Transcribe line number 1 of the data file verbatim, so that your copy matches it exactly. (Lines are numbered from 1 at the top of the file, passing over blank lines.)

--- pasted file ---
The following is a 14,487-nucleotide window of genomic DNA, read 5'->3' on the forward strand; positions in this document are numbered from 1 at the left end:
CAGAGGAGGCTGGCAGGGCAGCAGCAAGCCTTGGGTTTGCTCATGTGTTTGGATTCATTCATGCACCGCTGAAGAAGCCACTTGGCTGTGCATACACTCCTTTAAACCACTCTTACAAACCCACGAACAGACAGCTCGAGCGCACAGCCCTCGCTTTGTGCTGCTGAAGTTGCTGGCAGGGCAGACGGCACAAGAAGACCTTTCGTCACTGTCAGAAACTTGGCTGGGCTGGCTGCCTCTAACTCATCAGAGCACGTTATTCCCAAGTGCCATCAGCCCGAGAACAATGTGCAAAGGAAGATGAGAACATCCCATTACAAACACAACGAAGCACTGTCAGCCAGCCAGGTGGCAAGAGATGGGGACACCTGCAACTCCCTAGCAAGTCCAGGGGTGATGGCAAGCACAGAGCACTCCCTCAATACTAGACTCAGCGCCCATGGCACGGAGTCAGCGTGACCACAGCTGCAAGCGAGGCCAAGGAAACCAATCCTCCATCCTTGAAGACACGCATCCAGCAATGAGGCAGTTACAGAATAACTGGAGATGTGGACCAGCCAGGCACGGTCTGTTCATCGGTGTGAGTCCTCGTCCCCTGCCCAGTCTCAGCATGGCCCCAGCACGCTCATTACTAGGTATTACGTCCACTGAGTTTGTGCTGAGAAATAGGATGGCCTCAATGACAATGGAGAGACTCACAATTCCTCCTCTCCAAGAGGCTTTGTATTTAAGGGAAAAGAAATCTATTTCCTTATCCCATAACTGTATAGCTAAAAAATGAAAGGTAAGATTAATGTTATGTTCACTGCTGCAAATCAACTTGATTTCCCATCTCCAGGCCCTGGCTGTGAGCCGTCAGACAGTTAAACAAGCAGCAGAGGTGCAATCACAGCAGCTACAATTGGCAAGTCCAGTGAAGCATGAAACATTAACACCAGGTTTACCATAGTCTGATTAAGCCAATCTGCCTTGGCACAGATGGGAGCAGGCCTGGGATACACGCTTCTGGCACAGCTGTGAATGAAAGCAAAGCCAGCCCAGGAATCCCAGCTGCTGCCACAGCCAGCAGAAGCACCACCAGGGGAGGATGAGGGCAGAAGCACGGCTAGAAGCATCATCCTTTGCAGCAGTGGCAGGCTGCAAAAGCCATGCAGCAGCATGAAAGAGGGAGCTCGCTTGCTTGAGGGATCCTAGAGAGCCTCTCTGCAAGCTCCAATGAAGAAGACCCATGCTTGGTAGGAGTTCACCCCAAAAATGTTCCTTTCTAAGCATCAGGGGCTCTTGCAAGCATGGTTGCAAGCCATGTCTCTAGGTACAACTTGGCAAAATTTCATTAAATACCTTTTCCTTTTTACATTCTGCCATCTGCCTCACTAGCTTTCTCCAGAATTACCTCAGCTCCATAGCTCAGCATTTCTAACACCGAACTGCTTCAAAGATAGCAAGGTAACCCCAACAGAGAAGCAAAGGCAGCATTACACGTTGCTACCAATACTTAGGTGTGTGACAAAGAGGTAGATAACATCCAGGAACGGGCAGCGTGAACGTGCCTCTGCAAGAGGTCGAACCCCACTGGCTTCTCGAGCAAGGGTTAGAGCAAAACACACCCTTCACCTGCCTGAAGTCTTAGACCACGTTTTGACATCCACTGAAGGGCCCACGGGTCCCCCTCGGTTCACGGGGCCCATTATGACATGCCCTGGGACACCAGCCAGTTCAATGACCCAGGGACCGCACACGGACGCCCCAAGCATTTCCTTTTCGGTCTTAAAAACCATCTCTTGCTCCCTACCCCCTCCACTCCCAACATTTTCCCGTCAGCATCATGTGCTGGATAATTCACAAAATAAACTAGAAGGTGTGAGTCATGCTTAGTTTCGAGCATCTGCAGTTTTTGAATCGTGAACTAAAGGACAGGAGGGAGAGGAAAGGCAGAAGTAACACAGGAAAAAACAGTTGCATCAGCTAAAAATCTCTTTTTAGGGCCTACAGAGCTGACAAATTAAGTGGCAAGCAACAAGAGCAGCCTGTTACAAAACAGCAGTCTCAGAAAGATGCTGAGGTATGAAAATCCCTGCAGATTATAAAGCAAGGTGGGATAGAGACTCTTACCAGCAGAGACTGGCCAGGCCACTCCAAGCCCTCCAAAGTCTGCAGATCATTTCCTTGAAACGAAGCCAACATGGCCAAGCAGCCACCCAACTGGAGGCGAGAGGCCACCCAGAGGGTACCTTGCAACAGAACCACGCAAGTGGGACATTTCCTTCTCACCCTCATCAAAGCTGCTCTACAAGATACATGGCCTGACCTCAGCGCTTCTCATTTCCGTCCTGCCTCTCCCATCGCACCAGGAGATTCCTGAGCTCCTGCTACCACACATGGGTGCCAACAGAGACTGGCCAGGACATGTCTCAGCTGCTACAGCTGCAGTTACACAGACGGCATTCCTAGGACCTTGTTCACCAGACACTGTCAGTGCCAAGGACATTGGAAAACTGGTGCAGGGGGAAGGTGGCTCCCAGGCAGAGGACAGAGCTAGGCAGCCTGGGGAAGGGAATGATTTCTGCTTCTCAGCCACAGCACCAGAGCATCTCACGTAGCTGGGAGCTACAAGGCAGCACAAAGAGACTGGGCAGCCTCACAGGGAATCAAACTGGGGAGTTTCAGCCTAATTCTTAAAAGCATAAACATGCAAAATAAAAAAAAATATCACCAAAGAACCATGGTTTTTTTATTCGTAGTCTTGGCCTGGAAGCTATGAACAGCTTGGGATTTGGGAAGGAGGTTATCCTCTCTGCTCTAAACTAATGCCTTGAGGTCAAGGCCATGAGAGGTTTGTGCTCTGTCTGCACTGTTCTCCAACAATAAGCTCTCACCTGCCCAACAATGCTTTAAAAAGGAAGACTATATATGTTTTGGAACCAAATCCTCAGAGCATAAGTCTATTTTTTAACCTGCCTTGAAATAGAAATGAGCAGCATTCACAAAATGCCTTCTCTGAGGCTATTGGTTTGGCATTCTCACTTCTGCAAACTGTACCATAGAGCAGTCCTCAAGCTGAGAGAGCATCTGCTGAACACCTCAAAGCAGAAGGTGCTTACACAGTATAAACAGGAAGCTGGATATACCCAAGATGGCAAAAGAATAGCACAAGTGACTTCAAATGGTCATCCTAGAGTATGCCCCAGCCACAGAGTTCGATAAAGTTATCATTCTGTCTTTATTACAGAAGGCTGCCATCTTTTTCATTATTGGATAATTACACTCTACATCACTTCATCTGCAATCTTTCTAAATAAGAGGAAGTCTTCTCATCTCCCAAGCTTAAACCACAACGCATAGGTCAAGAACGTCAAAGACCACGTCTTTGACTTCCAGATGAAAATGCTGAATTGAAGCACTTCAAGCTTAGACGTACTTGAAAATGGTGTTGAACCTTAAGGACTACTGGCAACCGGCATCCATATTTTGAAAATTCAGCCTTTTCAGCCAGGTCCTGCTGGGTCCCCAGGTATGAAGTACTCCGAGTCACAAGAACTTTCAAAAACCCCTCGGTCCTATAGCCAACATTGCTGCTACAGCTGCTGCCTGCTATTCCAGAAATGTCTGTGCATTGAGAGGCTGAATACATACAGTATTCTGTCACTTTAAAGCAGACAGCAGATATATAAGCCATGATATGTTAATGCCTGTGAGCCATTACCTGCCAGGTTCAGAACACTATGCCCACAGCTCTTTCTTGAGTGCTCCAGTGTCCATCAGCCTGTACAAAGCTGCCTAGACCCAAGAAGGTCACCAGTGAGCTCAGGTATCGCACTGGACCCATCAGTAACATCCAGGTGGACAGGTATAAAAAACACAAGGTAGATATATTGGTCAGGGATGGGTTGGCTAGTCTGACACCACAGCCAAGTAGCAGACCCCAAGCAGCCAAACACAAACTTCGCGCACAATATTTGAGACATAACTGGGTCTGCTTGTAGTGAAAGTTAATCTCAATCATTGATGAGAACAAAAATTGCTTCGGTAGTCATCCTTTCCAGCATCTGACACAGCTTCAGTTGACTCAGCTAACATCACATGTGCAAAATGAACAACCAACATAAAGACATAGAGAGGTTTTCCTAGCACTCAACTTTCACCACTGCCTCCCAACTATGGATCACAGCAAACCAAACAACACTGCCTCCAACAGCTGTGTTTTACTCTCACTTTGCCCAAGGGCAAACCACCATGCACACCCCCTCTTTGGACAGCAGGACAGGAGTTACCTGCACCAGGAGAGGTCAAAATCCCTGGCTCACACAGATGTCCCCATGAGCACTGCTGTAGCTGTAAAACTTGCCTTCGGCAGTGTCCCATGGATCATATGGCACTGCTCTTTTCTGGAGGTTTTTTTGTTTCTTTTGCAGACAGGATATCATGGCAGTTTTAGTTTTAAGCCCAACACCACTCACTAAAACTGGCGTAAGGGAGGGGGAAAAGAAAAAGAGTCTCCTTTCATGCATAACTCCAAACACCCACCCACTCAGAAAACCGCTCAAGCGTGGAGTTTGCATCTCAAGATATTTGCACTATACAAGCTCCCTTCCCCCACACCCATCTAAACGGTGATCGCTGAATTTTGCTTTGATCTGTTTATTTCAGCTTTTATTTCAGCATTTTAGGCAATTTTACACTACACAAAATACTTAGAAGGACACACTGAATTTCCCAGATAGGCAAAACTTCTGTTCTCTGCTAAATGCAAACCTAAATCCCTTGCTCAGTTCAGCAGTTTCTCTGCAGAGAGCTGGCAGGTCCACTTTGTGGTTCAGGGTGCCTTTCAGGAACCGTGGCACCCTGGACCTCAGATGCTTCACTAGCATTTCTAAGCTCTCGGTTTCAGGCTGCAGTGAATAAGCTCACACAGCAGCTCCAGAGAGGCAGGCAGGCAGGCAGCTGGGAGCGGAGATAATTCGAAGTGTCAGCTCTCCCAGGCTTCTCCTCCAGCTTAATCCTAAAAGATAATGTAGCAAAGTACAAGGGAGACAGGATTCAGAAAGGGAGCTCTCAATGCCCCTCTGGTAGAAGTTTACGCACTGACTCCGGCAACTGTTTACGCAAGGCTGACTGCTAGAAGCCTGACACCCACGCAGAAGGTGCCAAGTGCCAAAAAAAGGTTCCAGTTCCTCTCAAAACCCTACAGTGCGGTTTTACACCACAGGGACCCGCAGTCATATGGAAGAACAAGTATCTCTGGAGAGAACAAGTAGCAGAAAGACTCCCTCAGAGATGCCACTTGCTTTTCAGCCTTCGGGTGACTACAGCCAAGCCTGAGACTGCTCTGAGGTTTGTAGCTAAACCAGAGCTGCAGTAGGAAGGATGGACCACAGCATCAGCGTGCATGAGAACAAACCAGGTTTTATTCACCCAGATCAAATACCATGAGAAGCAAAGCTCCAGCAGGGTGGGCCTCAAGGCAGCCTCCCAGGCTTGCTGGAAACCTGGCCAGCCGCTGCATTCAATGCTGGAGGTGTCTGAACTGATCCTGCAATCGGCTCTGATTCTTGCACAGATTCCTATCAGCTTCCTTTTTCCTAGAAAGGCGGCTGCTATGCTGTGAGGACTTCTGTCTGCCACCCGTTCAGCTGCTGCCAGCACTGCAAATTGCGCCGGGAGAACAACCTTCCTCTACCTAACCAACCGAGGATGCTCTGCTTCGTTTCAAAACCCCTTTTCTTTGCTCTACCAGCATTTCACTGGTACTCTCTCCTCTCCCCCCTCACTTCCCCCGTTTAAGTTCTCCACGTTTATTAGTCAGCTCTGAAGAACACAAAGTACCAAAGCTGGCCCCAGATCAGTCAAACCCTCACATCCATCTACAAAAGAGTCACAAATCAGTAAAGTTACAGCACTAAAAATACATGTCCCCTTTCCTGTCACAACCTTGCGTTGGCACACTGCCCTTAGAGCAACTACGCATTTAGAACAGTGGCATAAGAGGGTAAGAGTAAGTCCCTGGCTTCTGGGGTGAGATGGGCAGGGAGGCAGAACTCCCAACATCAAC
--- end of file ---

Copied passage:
The following is a 14,487-nucleotide window of genomic DNA, read 5'->3' on the forward strand; positions in this document are numbered from 1 at the left end: